ing to the conversation. "By the way,
do you cook your chocolate frosting?"
"I think we are getting far away from
the subject," said the woman with the
Renaissance collar on her gown. "I
have been interested to know that the
great master of art in the dome of St.
Peter's used the face of his lady love in
many of his angels-"
"Hear! hear!" came a voice from the
extreme end of the table; "it the lady
with the beautiful new Renaissance col
lar that she made all herself will start
the lemonade down this way wo would
be pleased to learn anything interesting
she may have ferreted out in the life of
the gay and ancient bachelor artist."
"Did you really make that charming
collar yourself?" asked the lady in the
white pique waist, as she peeled the
shell from a hard boiled egg. "How
many lessons did you take?"
"Xonly took three, The whole thing
cost me less than four dollar?."
The idea! Why, if you had bought
it it would have cost you not less than
"What was that you were saying
about economy?" asked the practical
woman. "My husband says that I leave
the gas burning all day to save matches.
That's not so, by the way; but I suppose
everyone has some favorite economy."
"Mine's rubber bands," confessed the
woman who had not spoken before. "I
never destroy a rubber band, and 1 never
"The cook saya my economy is saving
little scraps of rags," spid the woman
who had brought all the fried chicken.
"That reminds me. I have got a new
girl, and Pd like you all to know that
last night she roasted the soup meat
and brought it on as big as life. We
had company, too. This morning she
melted one of the legs off my silver cof
fee pot, and when she was dusting the
library I caught her trying to straighten
my leaning tower of Pisa."
"Well, she can cook chicken all right,"
said the woman sitting opposite, as she
tossed a bone over her shoulder.
"Speaking of servants," eaid the presi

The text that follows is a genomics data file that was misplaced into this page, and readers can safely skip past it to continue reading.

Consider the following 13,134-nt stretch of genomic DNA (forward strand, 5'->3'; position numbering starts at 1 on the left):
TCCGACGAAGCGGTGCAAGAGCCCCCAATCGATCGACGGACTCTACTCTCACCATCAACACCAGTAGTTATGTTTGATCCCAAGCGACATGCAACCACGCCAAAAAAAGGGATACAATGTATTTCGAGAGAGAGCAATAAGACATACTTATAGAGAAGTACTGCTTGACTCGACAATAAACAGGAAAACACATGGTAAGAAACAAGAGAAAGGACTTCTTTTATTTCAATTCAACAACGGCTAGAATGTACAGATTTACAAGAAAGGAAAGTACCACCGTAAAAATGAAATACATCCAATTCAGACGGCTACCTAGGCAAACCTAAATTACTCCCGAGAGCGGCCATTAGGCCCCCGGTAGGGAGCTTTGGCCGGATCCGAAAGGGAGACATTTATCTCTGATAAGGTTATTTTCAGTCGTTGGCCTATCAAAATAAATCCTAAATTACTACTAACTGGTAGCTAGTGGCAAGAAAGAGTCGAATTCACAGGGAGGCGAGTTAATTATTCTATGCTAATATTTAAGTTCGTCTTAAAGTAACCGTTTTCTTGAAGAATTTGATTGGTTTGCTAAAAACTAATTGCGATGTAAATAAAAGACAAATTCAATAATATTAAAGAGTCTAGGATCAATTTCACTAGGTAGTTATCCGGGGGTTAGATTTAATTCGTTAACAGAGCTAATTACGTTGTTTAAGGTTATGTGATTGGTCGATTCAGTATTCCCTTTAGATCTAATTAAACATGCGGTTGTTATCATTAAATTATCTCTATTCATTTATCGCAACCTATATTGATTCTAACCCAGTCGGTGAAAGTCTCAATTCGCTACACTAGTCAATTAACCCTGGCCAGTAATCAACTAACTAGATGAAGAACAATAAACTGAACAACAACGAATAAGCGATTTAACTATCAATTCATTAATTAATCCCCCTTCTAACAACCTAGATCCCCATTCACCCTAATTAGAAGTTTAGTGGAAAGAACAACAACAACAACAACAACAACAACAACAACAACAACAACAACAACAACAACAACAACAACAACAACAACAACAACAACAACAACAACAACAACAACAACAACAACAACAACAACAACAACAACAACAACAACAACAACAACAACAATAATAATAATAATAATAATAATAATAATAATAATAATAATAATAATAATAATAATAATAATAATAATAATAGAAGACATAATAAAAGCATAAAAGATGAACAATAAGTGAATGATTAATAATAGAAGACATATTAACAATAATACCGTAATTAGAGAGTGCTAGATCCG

dent, "I, too, have troubles. Mine is
new. Just over. Her name is Nora.
Last night she locked all the screen
doors after we went out to the theatre,
then she went up to the third floor and
slept like the dead, so that after resort
ing to every legitimate means of getting
into our own house we gave it up and
broke a ten dollar pane of glass. It was
very trying. But I believe we wore to
discuss the artist's work on the dome of
St. Peter's. Pardon me for straying so
far from the subject."
"Well, I should have thought your
husband .would have been furious,"
said the woman with the whito pique
waist, rising to brush some crumbs from
"Do you know I think you wear some
of the stunningest shirt waists,"' said
For the Table . . .
U Li ifS J
Dainty table delicacies I
of the high class variety,
priced nere tower tnan is
usual for indifferent I
Choice lemons, per dozen lie j
Choice country butter, per lb 12c
Time for AU Wk.
Choice whole rice, per lb 5c
California evaporated pears, per lb 5c (
Campbell's con. soup, per can . 8c
XXXX Coffee, per packaere lie1
Cove oysters, large cans, each 13c j
Shepp's Edelweiss cocoanut, per lb 15c
Snvder's Catsup, pint bottles, each 17c I
A very choice uncolored Japan tea, per lb 34c ,
Queen Olives, fresh stock, per qt 39c
Our celebrated Satin flour (limited quantity) per
Grocery Iet IPlion 5-0.
i i i
WE long ago learned that
to argue against a wo
man's preferences was a mere
waste of time consequently we
never try. We sell every good
sort of typewriter in its best
form. One of these will suit
your requirements. Plenty of
unbiased advice, however, if you
i. e. a:l,mo:ivi.
II06 O Street
i f u5i!?5T..r ll
URDEALt rjo SHOW
BEFORE. YOU BUY.
Olifcfc.riag; s Son.
114 So. 1 2 til St.